I Choose to be Proud

July 23rd, 2018

 

A photographer at a borderline-insane physical event I participated in last year captured this shot of me during the event. 

Alanna-Locast-Not-Sorry.jpg

Now, when I first saw it my honest, initial reaction was: “Yikes, what a gross picture.” My brain immediately saw everything I hated and critiqued about myself, as if it’s been trained to do so my entire life. It took all of two seconds for me to scroll past it, and make up my mind that I was embarrassed of it because it didn’t fit the mold of the image of "perfect" we have shoved in front of our faces on a daily basis.

I just happened to scroll past this same picture on my computer again today, about 6 months later. For some reason, I saw it differently. I thought to myself, “You know what? Fuck that.” This body does work. Yeah, sure, there’s really zero six-pack here. I’ve got scars. My skin isn’t so tight, and kind of twists and folds when I run. I’m pale as hell and have red rashes from the heat and trying so hard. But screw that. This imperfect body ran a total of 8.5 miles up and down a goddamn hill 100 times. This body made it through college soccer and 3-a-days. This body wakes up and grinds at 5:45am every day. This body stays on its feet, and doesn’t quit on me, and carries me through events and workouts that my brain doesn’t necessarily think it can withstand. This body has been through more shit than it looks like, and I feel like I should have a freekin’ bodybuilder’s rock solid body despite the fact that I eat way too much candy.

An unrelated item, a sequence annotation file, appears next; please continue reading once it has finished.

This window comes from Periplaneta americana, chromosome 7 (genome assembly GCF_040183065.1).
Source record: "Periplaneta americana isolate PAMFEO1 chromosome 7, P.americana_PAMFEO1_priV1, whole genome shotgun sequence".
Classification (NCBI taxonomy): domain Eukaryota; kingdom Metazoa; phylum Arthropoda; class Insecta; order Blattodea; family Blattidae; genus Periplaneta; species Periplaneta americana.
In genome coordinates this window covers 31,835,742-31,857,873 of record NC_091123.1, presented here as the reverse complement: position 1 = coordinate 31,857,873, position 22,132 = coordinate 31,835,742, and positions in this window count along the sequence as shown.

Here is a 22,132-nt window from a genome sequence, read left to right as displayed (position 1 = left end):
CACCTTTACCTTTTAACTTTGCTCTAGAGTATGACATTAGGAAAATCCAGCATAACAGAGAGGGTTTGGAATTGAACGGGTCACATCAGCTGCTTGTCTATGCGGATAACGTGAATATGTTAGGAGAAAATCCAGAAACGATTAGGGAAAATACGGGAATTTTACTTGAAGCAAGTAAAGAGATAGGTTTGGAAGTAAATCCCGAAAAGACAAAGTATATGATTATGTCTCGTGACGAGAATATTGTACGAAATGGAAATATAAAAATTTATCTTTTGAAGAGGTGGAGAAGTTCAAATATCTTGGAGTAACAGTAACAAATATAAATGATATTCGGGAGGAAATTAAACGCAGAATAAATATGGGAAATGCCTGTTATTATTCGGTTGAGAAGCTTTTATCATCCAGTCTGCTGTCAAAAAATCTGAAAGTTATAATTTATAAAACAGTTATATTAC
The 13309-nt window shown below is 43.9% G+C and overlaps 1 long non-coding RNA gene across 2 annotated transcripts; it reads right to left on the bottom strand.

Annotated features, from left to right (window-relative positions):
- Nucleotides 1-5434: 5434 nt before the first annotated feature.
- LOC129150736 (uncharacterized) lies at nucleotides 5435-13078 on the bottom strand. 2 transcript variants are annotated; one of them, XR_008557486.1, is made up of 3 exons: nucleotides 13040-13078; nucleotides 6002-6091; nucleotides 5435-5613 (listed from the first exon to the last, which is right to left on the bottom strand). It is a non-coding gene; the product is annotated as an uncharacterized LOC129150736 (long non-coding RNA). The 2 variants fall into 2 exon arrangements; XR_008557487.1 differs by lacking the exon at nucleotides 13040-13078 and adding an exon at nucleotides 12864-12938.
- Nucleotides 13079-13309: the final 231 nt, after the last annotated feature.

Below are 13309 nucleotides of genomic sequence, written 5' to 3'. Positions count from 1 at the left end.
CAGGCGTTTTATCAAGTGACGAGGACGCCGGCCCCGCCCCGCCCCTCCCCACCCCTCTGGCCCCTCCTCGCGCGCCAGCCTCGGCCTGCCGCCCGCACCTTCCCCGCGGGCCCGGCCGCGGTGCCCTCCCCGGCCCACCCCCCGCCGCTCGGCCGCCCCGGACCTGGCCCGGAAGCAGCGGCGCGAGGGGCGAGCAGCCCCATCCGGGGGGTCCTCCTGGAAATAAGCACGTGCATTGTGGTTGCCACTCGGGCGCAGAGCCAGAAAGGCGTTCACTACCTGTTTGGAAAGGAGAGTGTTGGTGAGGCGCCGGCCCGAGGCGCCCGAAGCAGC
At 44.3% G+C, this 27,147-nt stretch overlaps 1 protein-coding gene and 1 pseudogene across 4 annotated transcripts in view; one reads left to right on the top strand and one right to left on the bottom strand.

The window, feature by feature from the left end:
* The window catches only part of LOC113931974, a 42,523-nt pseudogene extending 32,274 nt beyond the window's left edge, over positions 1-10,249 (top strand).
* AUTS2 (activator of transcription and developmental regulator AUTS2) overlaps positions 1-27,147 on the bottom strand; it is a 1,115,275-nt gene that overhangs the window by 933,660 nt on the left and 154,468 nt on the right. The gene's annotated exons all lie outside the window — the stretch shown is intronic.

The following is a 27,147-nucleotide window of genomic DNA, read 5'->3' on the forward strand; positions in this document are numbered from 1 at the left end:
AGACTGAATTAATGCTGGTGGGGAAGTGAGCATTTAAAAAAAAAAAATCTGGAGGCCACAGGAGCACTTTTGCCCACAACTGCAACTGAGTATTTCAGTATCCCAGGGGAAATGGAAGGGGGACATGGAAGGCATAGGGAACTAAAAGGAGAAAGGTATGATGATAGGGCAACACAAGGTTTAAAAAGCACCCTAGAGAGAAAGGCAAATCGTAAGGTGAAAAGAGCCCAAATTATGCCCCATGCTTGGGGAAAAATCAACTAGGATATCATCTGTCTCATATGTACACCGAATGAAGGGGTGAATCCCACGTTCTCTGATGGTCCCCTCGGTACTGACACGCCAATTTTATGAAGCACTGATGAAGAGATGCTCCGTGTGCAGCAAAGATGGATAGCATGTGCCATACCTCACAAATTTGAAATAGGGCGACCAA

And I could sit here and pick apart this picture until the end of time, but instead I choose to be proud of this body. Why is it our gut instinct to look at an image of ourselves and immediately obsess over what we don’t like? We’ve gotta stop that shit. We have to de-train our mind, to stop focusing on imperfections. Anyone with a story worth sharing has got scars to show for it. Let's look past what we don’t like about ourselves, and start embracing the good underneath. Being proud should be our first thought. Always. And I'm not sorry for it.

Alanna Locast